5 May, Las Norias & Roquetas
Gilly and I were up early to make the long journey down to Las Norias. The winds of the previous day had subsided thankfully and the sun was shining. We were greeted at the causeway on the Las Norias side by hundreds of Swifts, both Pallid and Common, A similar amount of Barn Swallows, plus a lesser number of Sand Martins. There were feeding on the millions of mosquitoes and midges. Gilly and I had sprayed ourselves liberally with protection so ended the day with only a couple of bites each.
We then moved to our usual stopping place to the right of the "heronry". Due to the high water level the branches of the shrubs which extended above the water line were far too weak to support any nests or birds. The egrets and herons intelligently moved to a more overground area further to the right. We managed to get quite close to it through the greenhouses. The view wasn't brilliant, but we had good views of Night and Squacco Herons and Little and Cattle Egret. I surprised a Cattle Egret flying and managed to click the camera as he put on full air brakes! Passing Night Heron also got snapped.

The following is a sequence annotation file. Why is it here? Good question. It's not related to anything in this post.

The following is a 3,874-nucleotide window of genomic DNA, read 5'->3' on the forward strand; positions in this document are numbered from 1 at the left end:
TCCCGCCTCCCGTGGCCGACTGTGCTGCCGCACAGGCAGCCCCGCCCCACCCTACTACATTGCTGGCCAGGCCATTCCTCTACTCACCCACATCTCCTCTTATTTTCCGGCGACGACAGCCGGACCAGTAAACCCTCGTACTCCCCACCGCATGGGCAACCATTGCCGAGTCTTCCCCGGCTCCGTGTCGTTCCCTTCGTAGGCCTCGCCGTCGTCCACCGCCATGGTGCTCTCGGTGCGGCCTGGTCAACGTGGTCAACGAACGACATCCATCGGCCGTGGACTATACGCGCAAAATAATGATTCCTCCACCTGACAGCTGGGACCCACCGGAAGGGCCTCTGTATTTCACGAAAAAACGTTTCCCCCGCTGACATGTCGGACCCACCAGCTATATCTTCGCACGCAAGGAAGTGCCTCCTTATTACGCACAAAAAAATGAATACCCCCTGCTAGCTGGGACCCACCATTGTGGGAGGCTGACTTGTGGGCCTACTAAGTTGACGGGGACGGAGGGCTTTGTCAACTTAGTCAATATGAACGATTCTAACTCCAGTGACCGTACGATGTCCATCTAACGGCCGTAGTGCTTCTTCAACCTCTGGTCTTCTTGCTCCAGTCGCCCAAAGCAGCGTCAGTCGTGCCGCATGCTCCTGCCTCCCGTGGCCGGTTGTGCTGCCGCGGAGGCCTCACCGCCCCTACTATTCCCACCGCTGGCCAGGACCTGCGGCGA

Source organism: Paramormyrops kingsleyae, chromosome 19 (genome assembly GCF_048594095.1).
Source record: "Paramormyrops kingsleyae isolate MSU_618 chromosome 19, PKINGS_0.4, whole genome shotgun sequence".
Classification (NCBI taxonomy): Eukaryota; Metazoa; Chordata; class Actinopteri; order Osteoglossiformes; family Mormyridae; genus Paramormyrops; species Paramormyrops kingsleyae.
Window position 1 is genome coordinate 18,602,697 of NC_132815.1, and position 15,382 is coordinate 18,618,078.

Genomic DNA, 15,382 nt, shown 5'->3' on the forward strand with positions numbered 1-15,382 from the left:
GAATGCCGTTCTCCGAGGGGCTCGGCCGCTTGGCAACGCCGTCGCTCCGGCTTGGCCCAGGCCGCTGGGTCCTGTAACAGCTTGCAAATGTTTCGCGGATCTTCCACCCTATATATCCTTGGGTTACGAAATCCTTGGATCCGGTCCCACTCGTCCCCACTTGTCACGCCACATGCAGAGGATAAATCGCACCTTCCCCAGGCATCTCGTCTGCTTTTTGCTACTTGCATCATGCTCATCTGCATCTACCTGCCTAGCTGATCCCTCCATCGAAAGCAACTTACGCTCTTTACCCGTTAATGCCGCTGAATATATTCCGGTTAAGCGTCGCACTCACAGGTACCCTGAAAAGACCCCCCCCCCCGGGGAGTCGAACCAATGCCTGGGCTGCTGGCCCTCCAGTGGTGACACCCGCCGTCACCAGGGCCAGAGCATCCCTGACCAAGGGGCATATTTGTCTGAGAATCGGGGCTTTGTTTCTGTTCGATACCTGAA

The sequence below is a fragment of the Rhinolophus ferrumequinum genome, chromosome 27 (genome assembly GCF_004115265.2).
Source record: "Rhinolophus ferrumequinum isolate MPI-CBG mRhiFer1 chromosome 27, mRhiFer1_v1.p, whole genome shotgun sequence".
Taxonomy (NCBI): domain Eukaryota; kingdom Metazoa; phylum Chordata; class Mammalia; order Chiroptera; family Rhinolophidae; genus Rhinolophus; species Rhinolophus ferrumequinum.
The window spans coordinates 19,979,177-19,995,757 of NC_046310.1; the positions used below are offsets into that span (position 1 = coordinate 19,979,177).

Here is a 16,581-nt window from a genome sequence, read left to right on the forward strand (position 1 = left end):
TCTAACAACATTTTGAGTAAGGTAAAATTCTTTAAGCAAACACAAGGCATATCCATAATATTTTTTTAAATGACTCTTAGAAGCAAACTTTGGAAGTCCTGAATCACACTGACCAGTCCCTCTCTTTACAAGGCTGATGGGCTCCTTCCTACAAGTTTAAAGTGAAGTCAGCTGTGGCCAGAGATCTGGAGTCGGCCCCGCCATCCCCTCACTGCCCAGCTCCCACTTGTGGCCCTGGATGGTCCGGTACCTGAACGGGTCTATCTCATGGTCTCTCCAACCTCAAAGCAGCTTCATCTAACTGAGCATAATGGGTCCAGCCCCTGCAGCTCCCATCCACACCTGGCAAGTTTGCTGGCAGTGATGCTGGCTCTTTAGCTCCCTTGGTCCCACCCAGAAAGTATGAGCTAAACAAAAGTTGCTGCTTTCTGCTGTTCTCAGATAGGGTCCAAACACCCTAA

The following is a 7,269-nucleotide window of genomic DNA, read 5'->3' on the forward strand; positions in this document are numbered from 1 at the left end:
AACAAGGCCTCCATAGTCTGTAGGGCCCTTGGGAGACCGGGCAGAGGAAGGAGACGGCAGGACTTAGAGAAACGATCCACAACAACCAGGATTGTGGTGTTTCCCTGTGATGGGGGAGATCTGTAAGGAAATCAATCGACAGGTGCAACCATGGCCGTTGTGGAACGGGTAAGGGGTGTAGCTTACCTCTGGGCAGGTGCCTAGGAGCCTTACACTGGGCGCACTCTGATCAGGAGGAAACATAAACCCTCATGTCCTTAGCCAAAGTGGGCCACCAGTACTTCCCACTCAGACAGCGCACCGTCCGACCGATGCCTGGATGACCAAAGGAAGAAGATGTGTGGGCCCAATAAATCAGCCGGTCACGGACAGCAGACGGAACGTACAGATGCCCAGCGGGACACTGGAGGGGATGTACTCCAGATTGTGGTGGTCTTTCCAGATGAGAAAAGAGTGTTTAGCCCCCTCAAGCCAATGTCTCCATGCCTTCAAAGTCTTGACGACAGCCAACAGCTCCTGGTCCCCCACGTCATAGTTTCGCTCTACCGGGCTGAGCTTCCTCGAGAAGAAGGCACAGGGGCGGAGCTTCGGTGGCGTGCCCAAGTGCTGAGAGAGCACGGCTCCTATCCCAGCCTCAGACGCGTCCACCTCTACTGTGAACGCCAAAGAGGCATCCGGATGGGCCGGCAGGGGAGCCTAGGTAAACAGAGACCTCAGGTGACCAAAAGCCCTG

At the causeway near to the plastic recycling centre the newly created gravelled island was completely submerged proving the water level was between 2-4ft higher than usual. A pair of Little Bitterns flew across the road very close to us. A family of Common Pochard swam by.
Gilly spotted a Gull-billed Tern on our way to Roquetas. Good and bad news here. The access at the end of Avenida de Cerrillos(?) is having a large wrought iron gated fitted with "No entry" signs for unauthorised vehicles. Good for the birds, but the trek to the good wader area, about 3km away would be beyond most birders, especially in the summer. We were beaten to the Red-knobbed Coot pond by a coach load of school kids, so there was nothing to see there. There were however large shallow puddles nearby proving feeding for small groups of Dunlin and Curlew Sandpipers. Ringed and Kentish Plovers, plus the loud Black-winged Stilts were also present. Ended with 44 species for the day.
Publicado por Andy Paterson